11. 11. 11 MACROECONOMIC PROBLEMS & RECOMMENDED SOLUTIONS PROBLEM OF UNEMPLOYMENT Overview Morocco's unemployment rate, a cause for concern, though has been dropping steadily in 2008, on the back of job growth in services and construction but on the whole, the growth rate of the economy will not reduce the unemployment rate significantly, also taking account of the constant rise in the number of first entrants on the labor market. According to the World Bank, 8 million Moroccans, or one in four, live in “absolute poverty or under its constant threat. With 30.5% of Morocco's population of 34.3 million aged 14 or younger, according to the EIU, job creation for the young is one of the government's major priorities. 2013 data indicate that 17.6% of those in the 15–24 age group are unemployed. This rises to around one third in urban areas—rural communities often employ the young in agriculture, including on the family farm, as soon as they leave school, contributing to relatively high youth employment rates. Consequences of High Unemployment 1. Low level of Production and High Poverty With consistent high level of unemployment (~ 9%), consumer spending has decreased over the period which has led to a sluggish growth in economy, as 3.2% growth in 2012 makes it impossible to reduce high level of employment. Weaker tourism revenues and export demand, especially from Europe which accounts for 60% of trade, has been drag on growth in recent years. Apart from this, cost of living has become unbearable to most of the sections of society. 2. Socioeconomic Hardships Socioeconomic hardships like high level of unemployment drive emigration and social unrest and can be conducive to radicalization. Though the Govt. has attempted to address discontent through social programs, subsidies etc. but it has taken a toll over the Morocco’s economy. Regional instability and social unrest has brought about a decline in investor confidence and highlighted many social issues. POLICIES TO REDUCE UNEMPLOYMENT Fiscal Policy As Morocco has chosen an expansionist fiscal policy to support its domestic demand, it can start tax reforms which were embarked years ago. With the widening of tax base and strengthening of tax administration, Govt. can increase its revenue and thereby can provide Job Opportunities and unemployment allowance, which is indeed a redistribution of income. Also, Govt. should seek to attract Foreign Investment into priority sectors like textiles, electronic components, Offshore Services and Tourism (a highly labor-intensive sector) and thereby helping to reduce unemployment. Monetary Policy In the absence of any real inflationary pressures, the Central bank can increase money supply (M3) to boost the borrowing and hence the investment, which will help in reducing unemployment and attaining high growth level.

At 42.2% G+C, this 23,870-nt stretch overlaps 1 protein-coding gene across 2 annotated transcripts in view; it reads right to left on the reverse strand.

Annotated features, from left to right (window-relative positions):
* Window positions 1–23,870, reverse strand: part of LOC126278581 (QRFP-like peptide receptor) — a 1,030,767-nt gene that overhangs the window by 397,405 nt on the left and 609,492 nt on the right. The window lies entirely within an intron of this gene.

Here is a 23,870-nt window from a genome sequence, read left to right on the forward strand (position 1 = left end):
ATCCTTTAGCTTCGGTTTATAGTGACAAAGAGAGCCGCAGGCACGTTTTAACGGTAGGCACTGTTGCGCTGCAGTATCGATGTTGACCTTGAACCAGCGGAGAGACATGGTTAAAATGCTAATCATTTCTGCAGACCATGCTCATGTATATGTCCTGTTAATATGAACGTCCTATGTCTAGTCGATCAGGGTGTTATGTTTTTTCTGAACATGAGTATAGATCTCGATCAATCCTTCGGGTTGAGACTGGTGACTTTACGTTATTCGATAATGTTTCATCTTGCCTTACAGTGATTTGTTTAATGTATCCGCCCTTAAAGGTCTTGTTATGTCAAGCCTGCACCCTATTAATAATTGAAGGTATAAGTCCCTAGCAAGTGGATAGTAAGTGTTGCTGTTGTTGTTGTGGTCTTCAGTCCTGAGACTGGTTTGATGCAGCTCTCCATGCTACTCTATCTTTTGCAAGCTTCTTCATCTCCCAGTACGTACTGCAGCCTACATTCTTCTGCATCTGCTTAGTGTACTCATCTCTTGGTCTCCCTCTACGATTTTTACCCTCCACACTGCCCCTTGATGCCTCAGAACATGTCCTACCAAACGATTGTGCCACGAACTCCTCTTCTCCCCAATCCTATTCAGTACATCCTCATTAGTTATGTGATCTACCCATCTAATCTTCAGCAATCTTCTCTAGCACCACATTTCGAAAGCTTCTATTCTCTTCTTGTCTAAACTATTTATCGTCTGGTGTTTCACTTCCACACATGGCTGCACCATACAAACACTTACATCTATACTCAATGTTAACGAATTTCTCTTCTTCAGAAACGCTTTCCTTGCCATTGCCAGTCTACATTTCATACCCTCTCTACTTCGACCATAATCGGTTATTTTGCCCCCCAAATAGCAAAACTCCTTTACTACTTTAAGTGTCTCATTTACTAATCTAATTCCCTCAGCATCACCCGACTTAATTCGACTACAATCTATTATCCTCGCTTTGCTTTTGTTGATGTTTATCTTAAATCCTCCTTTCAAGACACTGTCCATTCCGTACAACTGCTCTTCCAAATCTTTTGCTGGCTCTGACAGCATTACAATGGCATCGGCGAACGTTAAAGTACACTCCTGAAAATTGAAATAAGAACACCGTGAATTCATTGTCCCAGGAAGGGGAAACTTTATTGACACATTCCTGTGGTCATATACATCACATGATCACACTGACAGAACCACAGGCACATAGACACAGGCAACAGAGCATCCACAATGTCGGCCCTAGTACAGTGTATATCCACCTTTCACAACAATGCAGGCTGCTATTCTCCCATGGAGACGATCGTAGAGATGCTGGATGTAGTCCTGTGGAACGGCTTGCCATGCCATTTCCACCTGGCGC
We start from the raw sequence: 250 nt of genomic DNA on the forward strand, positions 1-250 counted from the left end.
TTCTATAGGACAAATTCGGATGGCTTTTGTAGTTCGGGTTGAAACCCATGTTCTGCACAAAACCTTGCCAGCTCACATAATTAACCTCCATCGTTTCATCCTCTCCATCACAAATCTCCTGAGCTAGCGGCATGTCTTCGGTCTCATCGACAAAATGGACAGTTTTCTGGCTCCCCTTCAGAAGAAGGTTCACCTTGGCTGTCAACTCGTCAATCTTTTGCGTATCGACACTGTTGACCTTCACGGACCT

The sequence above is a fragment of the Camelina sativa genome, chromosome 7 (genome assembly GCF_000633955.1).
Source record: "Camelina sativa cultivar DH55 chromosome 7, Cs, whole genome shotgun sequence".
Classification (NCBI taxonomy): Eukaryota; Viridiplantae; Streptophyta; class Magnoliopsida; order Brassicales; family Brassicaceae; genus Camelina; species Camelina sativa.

12. 12. 12 Also, the Central bank can increase the Expected Inflation, by announcing its measures and policies well in advance. It will lead to proponents of Expected inflation to believe the central bank policies. With the increase in expected inflation, it is quite possible that Inflation will increase in coming years according to Modified Philips Curve and because of counter-cyclical relationship between inflation and unemployment, higher the inflation will decrease the unemployment rate in the economy. Apart from above, since Agriculture contributes 20% of GDP and employs 40% of total labor force, Govt. can introduce favorable policies (fertilizer Subsidies, loan waivers to farmers) to strengthen this sector. PROBLEM OF HIGH LEVEL OF CURRENT ACCOUNT AND BUDGETARY DEFICIT Overview With the sharp rise in imports of oil, vehicles and general purpose equipment, it shows the country’s inability to meet some of the consumer needs through Domestic production and thereby leading to worsening of trade balance. In 2012, current account deficit amounted to 8.6% of GDP. Rate of coverage of imports by exports fell to 48%. Rising prices of raw material in the world market made it necessary for Morocco to emphasize on domestic demand to counter the effect of declining demand from abroad. This in turn, led to worsening of Budget Deficit and recourse to foreign debt. In the beginning of 2013, treasury debt had deepened to 58% of GDP. Worsening of Budget Deficit (7.5% in 2012) and Current account deficit (8.6% in 2012) led the credit agency S&P (Standard and Poor) to downgrade it’s rating of country’s long term debt from Stable to Negative, which is a setback to the potential investors and Morocco’s planning of raising capital through Debt. Consequences of High Current Account and Budgetary Deficit 1. Low level of Investor Confidence Rise in current account deficit and budgetary deficit led to credit agencies like (S&P, Fitch or Moody’s) downgrading the country’s investment grade or increasing the credit risk on Govt. issued Bonds, which had happened in Morocco’s economy when S&P lowered its long term debt rating from positive to negative. Downgrading of Investment Grade makes it very difficult to attract investors, which has led to low job opportunities and lower growth in economy. 2. Restrictions in gaining funds from International Bodies High level CAD also posed hurdles for Morocco in gaining monetary funds from bodies like IMF, World Bank at cheaper cost, which led to Govt. inability to perform social sector reforms like increase in allowance or subsidies to the needy, which in turn had led to high income disparity over the years. Also, it restricted the Govt. ability to increase the investment in various sectors to create different job opportunities for people. POLICIES TO REDUCE HIGH CAD, BUDGETARY DEFICIT 1. Boosting Exports and Introduction of Economic Reforms Govt. should emphasize on boosting exports by providing perks like preferential treatment, Tax Benefits. Also, reforms in Automobile sector, Pharmaceutical, Aeronautical, Food processing, electronics etc. will help in gaining foreign investment and boosting of demand. Morocco’s main industries like Textile and Leather, which had fared less well in recent past due to weak demand in Europe and a strong competition from Asian textile producers, should try to seek newer markets of Latin America and should develop competitive strategies to overcome the threat from Asian producers. Also, country should look towards reducing imports of non-essential products like food and consumer goods and develop alternative source of energy to reduce the dependency on Oil imports, which accounts for 40% of total imports.